Media agencies are the most popular method of buying programmatic advertising. In an Econsultancy survey, 43% of respondents reported using an entirely agency-run programmatic trading model. When choosing a provider, it is important to evaluate the company’s technology, expertise, inventory and data. Once a provider is selected, you will supply them information about your campaign and key performance indicators. From this information, an algorithm is created. This algorithm determines where your money is best spent because it uses real-time, first- and third-party data to identify consumers by their behaviors, interests, devices, geography, time of day and even weather. These personal insights allow you to reach a very specific demographic at an ideal time and location, even on an impression-by-impression basis. The programmatic system launches your campaign and monitors your spending for improvement opportunities.
Tips for success
As with any strategy, set clear and realistic short- and long-term goals.
Carefully consider the cost you’re paying your platform provider, and analyze your programmatic transactions to determine break-even costs.
Do even more audience research! This means more data point analysis. Learn as much as you can about your target audience from their internet consumption habits. Do this, not only to better retarget customers but also to find similar audiences who could be potential customers. Become an expert on the customer journey and invest your programmatic budget accordingly.
Evaluate your workflow to determine how to best use the resources you will save with a programmatic approach.
What to watch for
Because programmatic relies on algorithms, advertisers and publishers have limited control. Ads can sometimes appear where you might not want them. To protect your brand image, a blacklist – or even a whitelist – can narrow the field of sites and ensure that ads land in appropriate spaces. Additionally, strengthen your provider contract with specificity to protect your interests. Clarify the stability of tech fees, visibility into purchased media and distribution of impressions, control over your advertising and access to data, even in the instance of a hypothetical supplier switch. You will want to follow up to make sure your purchased impressions were delivered as well. Also, keep in mind that agencies have relationships with publishers, which can create bias toward those publishers when it comes to your advertising. Lastly, it’s important to be wary of bot fraud too, which costs digital advertisers billions annually.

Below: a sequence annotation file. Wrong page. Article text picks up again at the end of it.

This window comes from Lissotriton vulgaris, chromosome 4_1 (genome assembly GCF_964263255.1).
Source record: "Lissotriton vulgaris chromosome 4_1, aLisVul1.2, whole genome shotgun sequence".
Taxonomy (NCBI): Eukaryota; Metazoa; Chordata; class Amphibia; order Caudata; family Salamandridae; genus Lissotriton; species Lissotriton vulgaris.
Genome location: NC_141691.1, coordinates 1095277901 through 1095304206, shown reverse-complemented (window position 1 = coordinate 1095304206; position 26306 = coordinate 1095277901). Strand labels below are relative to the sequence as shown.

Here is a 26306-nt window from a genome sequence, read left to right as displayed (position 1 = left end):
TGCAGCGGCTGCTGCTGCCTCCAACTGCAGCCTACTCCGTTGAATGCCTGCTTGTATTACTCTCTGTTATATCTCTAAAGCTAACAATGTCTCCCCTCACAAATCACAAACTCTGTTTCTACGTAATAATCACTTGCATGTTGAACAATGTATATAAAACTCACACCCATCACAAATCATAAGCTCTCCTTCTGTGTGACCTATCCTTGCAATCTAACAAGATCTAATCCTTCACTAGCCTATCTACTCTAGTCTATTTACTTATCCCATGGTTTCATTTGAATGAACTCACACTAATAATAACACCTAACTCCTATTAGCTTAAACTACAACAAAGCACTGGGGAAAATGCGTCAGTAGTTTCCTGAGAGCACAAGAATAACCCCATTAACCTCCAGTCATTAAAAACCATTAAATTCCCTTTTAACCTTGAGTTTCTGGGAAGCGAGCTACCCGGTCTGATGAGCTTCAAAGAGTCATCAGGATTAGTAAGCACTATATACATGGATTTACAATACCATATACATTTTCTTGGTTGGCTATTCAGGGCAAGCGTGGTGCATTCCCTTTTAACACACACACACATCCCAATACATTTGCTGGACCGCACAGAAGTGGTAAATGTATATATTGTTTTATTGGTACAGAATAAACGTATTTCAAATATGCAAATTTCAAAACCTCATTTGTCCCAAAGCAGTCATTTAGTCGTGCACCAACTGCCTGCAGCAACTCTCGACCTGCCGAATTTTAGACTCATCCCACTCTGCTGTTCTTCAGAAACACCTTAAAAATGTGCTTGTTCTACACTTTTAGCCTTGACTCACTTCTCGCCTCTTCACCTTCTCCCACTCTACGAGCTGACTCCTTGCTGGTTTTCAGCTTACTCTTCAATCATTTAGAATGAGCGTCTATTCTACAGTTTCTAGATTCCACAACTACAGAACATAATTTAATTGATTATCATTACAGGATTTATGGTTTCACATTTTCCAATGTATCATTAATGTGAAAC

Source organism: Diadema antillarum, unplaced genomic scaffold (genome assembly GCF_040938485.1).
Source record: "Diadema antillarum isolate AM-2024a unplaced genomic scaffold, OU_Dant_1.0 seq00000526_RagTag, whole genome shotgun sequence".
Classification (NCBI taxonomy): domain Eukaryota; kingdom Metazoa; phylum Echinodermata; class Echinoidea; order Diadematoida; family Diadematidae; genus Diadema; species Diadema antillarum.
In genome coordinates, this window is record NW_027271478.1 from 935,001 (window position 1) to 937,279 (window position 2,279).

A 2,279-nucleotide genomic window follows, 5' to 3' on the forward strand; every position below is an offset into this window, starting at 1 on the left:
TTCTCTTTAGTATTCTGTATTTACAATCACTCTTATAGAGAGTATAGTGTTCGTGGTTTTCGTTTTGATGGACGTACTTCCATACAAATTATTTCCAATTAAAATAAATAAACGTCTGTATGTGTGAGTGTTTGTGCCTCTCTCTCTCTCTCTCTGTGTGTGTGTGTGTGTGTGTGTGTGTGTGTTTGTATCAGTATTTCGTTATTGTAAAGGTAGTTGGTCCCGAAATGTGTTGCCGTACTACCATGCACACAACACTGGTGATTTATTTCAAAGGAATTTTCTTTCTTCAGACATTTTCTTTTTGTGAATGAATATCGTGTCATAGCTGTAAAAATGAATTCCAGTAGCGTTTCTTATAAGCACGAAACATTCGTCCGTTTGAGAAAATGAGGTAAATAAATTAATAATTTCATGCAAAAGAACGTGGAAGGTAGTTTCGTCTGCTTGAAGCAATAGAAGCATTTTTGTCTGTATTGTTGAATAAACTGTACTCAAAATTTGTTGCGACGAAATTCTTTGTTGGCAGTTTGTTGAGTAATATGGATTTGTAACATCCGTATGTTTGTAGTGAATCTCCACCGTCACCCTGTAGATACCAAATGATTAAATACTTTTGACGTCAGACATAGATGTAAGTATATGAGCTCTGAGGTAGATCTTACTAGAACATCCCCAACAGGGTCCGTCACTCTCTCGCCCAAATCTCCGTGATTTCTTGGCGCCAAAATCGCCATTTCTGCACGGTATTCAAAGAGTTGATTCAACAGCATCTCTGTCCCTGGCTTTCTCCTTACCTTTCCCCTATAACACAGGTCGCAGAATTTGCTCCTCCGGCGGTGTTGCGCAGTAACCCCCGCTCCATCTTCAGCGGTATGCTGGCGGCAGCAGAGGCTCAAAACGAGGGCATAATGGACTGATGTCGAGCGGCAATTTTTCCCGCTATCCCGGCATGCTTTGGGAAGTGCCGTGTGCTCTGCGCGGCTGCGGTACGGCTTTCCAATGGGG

You’re all set! Armed with basic programmatic marketing understanding, you are ready to set goals and start new campaigns. The days of tedious, reservation-based orders with 40+ steps will just be part of your history as you evolve away from expensive, unreliable practices. Streamline your ad-buying process by embracing the programmatic marketing approach, and the rewards will be obvious, from increased flexibility to expanded publisher access to higher ROI. Ultimately, it will bring you closer to delivering the right message, to the right person, at just the right time.